Data gathered during the aerial inspection and the follow-up in-field tests support an ongoing warranty claim to address the underperformance issues at this site. Those modules with open-circuit submodule faults—whether due to a solder-joint failure or a shorted bypass diode—clearly meet the criteria for a valid performance warranty claim as they reduce output power by at least 33%. Since this is a systemic defect, it is also important to consider its impacts on energy generation. Given that we know the number and location of defects and have module- and string-level IV-curve test results, we can use component-level modeling software to accurately assess these losses based on the number of modules per string and the number of paralleled strings per maximum power tracker.


Remote analytics had flagged this site for active investigation based on availability and performance index. In spite of the ongoing CM investigation, the nature of the underperformance issues remained unknown until the owner conducted an aerial IR inspection. As shown in Figure 3, this inspection revealed a unique spatial distribution of modules presenting with some type of hot spot. This issue not only was localized to one subsection of the site, but also specifically impacted the last module in almost every eight-module source circuit. The visual imagery showed no corresponding anomalies.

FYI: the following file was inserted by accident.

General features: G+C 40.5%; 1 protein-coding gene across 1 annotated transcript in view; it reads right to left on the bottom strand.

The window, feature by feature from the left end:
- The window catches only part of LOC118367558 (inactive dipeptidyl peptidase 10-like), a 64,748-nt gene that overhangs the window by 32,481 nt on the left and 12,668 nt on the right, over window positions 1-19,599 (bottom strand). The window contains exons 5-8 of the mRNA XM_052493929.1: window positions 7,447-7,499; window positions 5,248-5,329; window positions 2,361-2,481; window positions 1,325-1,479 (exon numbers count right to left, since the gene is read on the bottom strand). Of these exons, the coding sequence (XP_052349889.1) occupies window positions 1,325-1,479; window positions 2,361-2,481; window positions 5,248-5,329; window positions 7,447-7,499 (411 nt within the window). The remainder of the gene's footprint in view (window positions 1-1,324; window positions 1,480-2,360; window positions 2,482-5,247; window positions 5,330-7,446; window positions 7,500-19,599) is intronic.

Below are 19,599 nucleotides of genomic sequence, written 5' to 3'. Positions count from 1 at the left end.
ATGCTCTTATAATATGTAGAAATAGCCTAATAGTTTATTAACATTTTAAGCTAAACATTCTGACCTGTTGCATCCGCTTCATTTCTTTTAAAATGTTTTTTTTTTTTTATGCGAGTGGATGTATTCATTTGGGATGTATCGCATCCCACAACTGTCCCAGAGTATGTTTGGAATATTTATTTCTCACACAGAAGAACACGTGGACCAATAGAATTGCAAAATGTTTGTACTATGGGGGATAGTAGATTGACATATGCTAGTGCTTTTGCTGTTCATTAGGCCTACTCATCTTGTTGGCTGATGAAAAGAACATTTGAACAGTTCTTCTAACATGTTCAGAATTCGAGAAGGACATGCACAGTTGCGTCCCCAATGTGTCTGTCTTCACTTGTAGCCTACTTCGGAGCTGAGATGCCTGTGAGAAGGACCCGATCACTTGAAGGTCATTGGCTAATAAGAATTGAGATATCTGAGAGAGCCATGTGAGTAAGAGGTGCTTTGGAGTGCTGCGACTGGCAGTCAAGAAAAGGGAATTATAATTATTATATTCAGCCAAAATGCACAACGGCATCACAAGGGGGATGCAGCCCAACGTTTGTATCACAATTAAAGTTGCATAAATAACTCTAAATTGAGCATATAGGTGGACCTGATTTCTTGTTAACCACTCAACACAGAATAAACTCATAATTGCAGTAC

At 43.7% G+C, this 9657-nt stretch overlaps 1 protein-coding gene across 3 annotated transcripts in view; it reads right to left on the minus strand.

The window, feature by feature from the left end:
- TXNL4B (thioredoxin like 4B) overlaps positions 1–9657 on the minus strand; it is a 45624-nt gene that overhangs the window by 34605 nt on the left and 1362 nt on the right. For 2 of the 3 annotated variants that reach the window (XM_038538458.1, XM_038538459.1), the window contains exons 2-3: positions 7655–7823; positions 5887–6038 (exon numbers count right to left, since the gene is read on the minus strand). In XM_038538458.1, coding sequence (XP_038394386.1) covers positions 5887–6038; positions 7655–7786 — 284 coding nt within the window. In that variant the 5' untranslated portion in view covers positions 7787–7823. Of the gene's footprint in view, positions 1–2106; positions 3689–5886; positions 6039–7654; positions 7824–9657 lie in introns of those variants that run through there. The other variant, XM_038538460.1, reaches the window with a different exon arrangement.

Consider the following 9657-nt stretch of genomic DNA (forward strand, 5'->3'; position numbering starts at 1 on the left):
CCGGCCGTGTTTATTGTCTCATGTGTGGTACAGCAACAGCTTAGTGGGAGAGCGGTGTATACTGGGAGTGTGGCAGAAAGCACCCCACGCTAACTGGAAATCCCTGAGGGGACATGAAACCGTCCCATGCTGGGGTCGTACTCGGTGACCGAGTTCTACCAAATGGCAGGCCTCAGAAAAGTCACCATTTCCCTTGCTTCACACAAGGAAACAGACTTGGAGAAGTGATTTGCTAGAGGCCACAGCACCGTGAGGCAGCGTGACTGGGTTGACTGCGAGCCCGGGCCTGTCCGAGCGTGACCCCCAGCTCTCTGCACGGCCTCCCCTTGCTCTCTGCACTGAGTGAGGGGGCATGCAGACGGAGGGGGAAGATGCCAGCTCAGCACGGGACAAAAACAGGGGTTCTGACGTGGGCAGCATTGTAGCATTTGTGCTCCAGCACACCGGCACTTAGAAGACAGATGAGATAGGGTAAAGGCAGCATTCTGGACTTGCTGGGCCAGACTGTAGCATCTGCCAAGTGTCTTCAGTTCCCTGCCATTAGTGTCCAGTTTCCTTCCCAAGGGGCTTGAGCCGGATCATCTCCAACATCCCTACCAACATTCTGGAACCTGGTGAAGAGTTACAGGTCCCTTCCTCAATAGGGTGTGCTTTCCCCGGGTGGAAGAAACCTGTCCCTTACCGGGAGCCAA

While hot spots are usually low on a remediation priority list, the aerial inspection provider recommended further ground-based investigations to determine the root cause of this persistent defect pattern. These revealed that the inverter associated with this section had a nonfunctional ground-fault circuit, which meant that the array was operating in a condition susceptible to potential-induced degradation (PID). Cell degradation that starts at the beginning or end of the string of modules not only is consistent with PID, but also has effects that progress in severity over time.